Is there a cure for summertime business blues? The July insolvency news round up
Cleveland Bridge, builders of such iconic structures as the Sydney Harbour Bridge, the Tyne Bridge in Newcastle and the arch at the new Wembley Stadium, has gone into administration.
The company is part of the Al Rushaid Group based in Saudi Arabia, and has been marketed for sale by administrators while staff continue to complete ongoing projects with others remaining on furlough as part of the Coronavirus Jobs Retention Scheme.
The company employs 221 at its Darlington headquarters along with an engineering site in Newport, South Wales and a further 98 contractors. There are also many more companies in the supply chain that will be anxiously awaiting news
A spokesperson for the administrators said: “Cleveland Bridge UK has been a flagbearer for cutting edge British engineering for more than a century.
“But no business is immune to the far reaching impact of the pandemic, which has delayed major infrastructure projects around the world and put significant financial pressure on the teams behind them.
“CBUK is a business with a proud history and a formidable track record of engineering excellence. It also has great potential.”
Kapex Construction and Nobles
Previously profitable Newcastle contractor Kapex Construction Limited has also entered administration in July.
According to their latest accounts filed at Companies House in March 2020, the business had assets of £4.1 million and liabilities of £3.6 million.
There were £433,020 profits on a turnover of £11.6 million and was understood to have an order book of £40 million. This was an increase in profits from the previous year.
Founded in 2016 as part of the Morton Group, Kapex was largely involved in residential construction contracts in the North East, working on projects including commercial building refurbishments and student accomodation.
Work at the various sites the company was engaged with has stopped with staff being sent home while administrators look for a solution.
Liverpool-based Nobles Construction has also gone into administration following tightening trading conditions.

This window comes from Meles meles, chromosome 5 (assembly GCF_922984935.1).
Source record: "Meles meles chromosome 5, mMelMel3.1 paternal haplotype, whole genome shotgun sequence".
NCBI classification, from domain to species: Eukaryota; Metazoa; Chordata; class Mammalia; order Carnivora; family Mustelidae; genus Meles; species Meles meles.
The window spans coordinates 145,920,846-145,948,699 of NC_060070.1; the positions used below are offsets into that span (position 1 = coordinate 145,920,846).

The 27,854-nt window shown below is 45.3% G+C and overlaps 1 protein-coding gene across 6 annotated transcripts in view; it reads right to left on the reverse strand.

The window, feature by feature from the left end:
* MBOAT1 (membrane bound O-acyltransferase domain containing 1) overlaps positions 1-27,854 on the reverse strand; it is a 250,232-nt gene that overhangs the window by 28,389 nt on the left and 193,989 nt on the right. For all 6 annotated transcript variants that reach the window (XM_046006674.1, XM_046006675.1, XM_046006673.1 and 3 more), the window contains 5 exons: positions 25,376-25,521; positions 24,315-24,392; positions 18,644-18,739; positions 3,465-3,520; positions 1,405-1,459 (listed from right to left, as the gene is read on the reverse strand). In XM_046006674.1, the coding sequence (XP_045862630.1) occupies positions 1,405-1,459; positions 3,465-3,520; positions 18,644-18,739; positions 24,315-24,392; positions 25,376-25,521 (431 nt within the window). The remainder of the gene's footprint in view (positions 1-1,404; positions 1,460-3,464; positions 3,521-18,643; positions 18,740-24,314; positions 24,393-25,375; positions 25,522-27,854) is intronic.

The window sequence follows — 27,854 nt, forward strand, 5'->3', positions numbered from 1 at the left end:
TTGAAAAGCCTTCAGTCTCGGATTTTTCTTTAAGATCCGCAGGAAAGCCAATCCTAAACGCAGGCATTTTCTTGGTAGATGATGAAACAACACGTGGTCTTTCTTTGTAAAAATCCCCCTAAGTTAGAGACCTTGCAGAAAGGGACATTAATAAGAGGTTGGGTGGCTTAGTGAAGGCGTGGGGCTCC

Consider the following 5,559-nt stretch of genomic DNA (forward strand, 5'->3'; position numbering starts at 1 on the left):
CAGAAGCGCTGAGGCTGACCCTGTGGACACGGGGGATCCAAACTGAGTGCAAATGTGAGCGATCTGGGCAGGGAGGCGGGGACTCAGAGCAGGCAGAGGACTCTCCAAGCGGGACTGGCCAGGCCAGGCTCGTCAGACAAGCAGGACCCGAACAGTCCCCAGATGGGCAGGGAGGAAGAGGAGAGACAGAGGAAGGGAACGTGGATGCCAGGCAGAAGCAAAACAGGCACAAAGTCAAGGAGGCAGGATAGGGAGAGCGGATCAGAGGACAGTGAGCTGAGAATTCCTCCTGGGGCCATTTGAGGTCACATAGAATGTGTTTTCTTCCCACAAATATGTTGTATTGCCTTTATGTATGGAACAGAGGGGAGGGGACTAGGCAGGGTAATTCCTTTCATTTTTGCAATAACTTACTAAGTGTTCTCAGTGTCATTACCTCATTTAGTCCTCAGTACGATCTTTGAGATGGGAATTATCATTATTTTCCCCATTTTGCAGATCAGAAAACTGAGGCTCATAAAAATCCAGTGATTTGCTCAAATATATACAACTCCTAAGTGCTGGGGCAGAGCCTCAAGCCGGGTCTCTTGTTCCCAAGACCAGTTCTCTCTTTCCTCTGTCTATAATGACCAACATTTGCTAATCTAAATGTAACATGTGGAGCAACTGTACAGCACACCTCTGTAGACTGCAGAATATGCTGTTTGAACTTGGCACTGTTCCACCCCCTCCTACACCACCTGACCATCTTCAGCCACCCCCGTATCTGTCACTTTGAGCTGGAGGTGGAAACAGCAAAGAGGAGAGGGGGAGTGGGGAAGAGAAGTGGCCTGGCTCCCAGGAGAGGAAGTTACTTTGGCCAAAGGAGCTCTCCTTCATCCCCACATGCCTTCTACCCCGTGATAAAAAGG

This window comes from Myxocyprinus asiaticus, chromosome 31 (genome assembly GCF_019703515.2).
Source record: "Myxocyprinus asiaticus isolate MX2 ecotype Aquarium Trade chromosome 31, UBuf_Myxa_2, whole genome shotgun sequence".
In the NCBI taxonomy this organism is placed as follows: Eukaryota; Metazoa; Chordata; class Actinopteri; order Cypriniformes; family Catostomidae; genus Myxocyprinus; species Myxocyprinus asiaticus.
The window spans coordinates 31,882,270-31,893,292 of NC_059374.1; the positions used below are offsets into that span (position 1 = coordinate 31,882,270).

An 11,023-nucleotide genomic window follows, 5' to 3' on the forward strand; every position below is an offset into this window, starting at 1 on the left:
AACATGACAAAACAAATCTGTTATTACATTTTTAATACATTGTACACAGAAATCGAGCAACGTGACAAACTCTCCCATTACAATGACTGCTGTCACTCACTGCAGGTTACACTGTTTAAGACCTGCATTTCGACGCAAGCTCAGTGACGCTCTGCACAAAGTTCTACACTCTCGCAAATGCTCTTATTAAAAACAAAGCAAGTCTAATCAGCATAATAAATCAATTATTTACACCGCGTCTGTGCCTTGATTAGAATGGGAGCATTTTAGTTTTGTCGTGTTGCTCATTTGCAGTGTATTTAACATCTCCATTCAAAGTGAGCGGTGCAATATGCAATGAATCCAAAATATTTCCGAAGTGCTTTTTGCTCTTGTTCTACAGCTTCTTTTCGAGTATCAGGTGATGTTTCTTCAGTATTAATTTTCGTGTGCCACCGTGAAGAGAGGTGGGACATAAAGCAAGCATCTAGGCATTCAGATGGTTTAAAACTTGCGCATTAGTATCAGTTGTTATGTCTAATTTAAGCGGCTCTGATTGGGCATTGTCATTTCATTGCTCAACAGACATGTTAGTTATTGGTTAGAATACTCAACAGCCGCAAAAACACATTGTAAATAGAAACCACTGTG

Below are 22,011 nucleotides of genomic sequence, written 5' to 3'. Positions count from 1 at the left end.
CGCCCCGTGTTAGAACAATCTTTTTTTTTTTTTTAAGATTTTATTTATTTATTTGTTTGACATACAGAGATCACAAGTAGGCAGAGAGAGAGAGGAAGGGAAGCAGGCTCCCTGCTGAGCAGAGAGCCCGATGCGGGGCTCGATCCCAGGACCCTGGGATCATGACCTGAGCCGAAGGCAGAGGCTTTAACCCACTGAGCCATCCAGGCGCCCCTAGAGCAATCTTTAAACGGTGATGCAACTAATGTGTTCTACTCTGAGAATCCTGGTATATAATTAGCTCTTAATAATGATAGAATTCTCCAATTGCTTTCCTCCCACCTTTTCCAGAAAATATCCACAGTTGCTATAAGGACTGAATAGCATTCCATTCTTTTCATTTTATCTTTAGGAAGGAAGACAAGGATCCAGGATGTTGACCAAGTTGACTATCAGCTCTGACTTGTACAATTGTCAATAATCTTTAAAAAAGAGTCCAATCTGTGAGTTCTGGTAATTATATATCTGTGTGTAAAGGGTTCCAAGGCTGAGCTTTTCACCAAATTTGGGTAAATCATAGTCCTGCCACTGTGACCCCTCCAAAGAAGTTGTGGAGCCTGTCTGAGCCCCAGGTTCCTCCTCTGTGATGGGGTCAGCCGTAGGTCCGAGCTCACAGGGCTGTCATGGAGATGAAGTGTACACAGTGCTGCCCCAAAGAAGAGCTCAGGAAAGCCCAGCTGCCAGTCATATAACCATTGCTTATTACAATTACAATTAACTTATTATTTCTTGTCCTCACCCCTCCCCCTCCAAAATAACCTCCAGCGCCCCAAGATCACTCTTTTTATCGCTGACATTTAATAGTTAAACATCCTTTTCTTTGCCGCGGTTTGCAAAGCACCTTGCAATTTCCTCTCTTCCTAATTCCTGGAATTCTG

The business applied for but was turned down for a Coronavirus Business Interruption Loan (CBILS) last year which would have been used to resume trading and bring furloughed staff back into work.
Their last project was a large housing development in Warrington with no work being completed from February 2021 as Nobles and the developer were in dispute.
WRW, one of the leading construction firms in Wales with three offices in Llanelli, Cardiff and Bristol, have entered administration after coming under “significant financial stress”.
A statement issued by the business said: “Despite a significant order book of over £60m to be delivered within the upcoming 12 months, a supportive lender, fantastic staff and prospects, regrettably, owing to a series of events the last week, including an unfavourable adjudication outcome, the business was put under significant financial stress.
“The directors have worked tirelessly with their advisors and funders to look for solutions for the business to remain viable.
“Unfortunately, it has been regrettably determined that no viable options remain, and administration is the best course of action to preserve value for stakeholders and creditors. As a result of this, the directors are in the process of placing the company into administration.”
The business has financing secured against property and other assets and despite having several public and private sector clients and a strong supply chain, administrators hope to be able to secure returns for creditors.
Glasgow-based property developer Titan Homes has gone into administration after an extended period of financial difficulties.
The flagship development they are working on is Meadow Road in Glasgow where 45 luxury apartments are being constructed which will now be taken over by a secured lender who will look for a new partner to complete the project either in partnership or as a solo project.
Victoria’s Secret and Arcadia
The UK arm of lingerie store Victoria’s Secret has moved out of administration and gone into liquidation.
The business entered administration in June 2020 after the Covid-19 lockdown became insurmountable.
The administrators asked a judge at the Insolvency and Companies Court for permission as they would liquidate what assets remain and use them to pay dividends to remaining creditors.
Another famous name in British retail – Arcadia – has also appointed liquidators to close the final remnants of the business that collapsed in November 2020.